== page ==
7.      db2start instance on <hostname>

8.      db2start [member] 1 


When to consider DB2 pureScale?

It is hard to summarize all of the capabilities DB2 pureScale offers in a few bullet points, but in general, you should consider utilizing the power of DB2 pureScale when any of the considerations below (or combination of them) are true:

       You need high availability solution for your up-time OLTP systems

       You are looking to increase the workload and the scalability of your systems

       You need a scalable “active – active” solution for you OLTP applications 

       You do not want to make changes to applications in order to achieve scalable cluster implementation

       If you need to be able to add processing power on demand (for pick times) and you want to pay only for what you use

       You do not want to negotiate and schedule maintenance down time.

       You need to upgrade your OS and Hardware with no down time

       You would like a single solution that will manage your entire cluster.

       You would like single centralized installation and upgrade process.


Structure of DB2 pureScale cluster

Based on undisputed gold standard of reliability in the data sharing architecture -  System Z, DB2 pureScale integrates deeply different hardware and software technologies such as InfiniBand network, Tivoli System Automation, GPFS, etc.  Although combining all these different technologies, DB2 pureScale is a single stand alone solution and features a single automated installation process for all software components.  The complexity in an HA solution is never a good sign – the more complex is the system, more potential points of failure there are and the harder it is for the users to adopt it.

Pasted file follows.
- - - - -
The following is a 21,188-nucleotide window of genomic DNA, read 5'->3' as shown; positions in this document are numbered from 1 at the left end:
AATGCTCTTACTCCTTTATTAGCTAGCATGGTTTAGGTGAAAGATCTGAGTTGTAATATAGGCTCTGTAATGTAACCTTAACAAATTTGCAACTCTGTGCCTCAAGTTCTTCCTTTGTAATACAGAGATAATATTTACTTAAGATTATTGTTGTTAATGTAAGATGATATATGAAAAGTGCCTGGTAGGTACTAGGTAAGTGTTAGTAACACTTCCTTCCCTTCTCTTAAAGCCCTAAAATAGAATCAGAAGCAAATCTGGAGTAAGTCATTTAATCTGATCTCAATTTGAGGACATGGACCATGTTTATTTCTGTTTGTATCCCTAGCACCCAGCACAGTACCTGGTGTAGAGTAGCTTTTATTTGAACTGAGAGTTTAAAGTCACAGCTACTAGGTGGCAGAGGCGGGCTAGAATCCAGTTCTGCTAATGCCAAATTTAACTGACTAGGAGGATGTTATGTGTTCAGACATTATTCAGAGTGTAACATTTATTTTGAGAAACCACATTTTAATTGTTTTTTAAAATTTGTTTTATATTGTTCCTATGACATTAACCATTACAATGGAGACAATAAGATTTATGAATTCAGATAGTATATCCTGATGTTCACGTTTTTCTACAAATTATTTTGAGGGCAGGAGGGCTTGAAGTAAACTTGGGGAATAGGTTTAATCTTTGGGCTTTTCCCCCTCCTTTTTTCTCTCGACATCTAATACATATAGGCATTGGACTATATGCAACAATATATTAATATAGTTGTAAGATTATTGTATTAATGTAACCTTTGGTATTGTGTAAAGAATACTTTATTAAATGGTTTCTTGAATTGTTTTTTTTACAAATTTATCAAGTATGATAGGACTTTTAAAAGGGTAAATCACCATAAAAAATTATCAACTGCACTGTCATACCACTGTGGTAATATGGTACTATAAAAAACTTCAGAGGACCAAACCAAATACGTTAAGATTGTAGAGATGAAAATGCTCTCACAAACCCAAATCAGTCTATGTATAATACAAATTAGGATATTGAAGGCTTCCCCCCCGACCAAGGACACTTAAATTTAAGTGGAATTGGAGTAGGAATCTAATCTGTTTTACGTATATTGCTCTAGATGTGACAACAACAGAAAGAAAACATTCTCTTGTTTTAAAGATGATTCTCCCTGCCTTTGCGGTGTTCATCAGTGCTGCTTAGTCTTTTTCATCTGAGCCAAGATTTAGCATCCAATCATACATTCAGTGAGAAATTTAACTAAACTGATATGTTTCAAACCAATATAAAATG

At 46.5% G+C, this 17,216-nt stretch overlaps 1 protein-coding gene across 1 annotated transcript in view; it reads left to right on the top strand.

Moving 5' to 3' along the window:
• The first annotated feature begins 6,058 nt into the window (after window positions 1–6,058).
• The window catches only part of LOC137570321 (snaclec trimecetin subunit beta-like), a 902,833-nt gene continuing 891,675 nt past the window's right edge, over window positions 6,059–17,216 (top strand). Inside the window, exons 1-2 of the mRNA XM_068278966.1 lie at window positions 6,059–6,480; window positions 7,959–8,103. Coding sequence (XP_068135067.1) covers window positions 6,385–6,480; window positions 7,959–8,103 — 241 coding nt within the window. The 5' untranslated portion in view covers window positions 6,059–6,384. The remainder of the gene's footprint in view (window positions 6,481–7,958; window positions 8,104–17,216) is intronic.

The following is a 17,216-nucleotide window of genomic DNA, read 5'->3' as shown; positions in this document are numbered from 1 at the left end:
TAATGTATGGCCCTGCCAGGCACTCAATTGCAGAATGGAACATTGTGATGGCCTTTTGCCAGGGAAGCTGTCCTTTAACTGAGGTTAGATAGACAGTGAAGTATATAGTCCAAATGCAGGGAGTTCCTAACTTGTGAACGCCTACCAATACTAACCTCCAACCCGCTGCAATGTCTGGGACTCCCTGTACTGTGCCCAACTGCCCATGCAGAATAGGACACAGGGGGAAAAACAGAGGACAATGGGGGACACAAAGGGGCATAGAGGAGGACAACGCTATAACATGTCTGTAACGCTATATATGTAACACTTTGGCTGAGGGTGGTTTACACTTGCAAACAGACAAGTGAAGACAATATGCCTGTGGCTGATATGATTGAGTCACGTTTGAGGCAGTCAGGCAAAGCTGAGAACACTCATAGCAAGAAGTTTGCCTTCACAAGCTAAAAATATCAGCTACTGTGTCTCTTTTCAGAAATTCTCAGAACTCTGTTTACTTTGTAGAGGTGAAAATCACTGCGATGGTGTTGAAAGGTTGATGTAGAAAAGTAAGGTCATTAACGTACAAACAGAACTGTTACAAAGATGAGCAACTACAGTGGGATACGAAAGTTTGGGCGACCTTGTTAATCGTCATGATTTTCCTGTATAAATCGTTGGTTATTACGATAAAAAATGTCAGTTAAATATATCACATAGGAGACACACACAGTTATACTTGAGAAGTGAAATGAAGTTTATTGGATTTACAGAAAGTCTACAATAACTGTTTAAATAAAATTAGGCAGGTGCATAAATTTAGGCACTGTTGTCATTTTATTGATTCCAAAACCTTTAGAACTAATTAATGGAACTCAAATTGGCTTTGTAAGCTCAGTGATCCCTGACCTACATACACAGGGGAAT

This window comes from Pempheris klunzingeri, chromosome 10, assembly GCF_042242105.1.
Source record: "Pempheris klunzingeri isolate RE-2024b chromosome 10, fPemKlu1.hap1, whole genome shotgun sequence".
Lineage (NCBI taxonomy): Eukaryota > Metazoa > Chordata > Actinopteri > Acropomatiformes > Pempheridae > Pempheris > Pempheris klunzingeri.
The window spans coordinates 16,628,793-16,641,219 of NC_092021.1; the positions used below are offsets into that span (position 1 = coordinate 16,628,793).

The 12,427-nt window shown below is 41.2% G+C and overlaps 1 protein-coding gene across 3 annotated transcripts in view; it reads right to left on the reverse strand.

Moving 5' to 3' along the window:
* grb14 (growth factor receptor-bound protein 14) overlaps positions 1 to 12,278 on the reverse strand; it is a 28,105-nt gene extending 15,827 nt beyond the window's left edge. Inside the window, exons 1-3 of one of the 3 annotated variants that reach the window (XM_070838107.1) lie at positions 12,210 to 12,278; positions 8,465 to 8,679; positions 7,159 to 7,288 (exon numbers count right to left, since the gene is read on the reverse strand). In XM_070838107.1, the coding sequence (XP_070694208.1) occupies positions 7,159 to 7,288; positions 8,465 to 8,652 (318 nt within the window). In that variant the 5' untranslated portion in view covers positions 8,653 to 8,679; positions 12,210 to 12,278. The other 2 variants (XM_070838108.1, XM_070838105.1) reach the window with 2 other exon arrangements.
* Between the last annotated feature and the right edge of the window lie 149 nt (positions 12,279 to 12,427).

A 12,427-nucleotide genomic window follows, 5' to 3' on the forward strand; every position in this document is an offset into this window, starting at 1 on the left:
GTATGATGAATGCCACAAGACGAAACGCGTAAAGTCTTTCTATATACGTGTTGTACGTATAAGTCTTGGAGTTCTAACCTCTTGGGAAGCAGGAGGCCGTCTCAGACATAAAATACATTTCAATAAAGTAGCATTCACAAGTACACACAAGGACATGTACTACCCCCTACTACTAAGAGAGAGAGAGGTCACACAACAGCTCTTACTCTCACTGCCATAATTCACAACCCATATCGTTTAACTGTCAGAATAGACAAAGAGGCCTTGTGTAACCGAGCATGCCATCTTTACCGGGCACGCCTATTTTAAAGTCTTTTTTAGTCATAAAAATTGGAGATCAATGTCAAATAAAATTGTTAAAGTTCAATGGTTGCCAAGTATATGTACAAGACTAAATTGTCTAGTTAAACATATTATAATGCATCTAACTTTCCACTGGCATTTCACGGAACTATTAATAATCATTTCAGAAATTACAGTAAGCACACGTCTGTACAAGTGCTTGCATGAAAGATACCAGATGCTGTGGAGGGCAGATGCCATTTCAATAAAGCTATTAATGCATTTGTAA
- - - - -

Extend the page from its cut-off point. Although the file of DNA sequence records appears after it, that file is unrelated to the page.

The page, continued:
The architecture of DB2 PureScale is actually easy to understand. As shown on chart 1, this is a shared data architecture that consists of several main components:


       Clients  - to provide connectivity and automatic workload balancing;

       Member servers – DB2 engine that runs on several hosts to process the data, providing coherent access to the database from any member;

       PowerHA pureScale server(s) - it is derived from System z Parallel Sysplex and the Coupling Facility technology. Inside the cluster, the PowerHA pureScale server is the “traffic cop” that coordinates access to the shared data by multiple members and to ensure that data is consistent across all members.  It provides locking and cache coherency services to all the members. It is also knows as Coupling Facility on DB2 for z/OS. You may see it as CF in short in many charts and documents.

       Low latency, high speed interconnect - especially optimized to utilize the significant advantages of RDMA-capable interconnects (eg. Infiniband)

       Integrated cluster services – utilized for a failure detection, recovery automation, etc. developed in partnership with STG and Tivoli.

       Data sharing architecture - the database is located on shared storage (GPFS) so that every member in the cluster can access any page in the database at any time. On the same shared storage are placed the logs of each members so in case of recovery, they will be available to the other members.



For More Information


DB2 pureScale is the answer for one of the hottest requests of the market today – an active-active, “scale-out” high availability architecture built in mind for performance, continuous availability with automated recovery, and application transparency.  Many companies are actively researching and considering this solution for their up-time systems. Working with IBM DB2 Lab provides numerous ways for our customers and partners to get first hand information and explore/experience DB2 pureScale in action. To learn more about how you can try IBM DB2 pureScale for free, please contact us at go_db2@ca.ibm.com or visit ibm.com/db2/pureScale. To find about the latest events on IBM DB2 pureScale, follow DB2EmergingTech (http://twitter.com/DB2EmergingTech) on twitter.com (http://twitter.com).


More technical information is also available on Developer Works.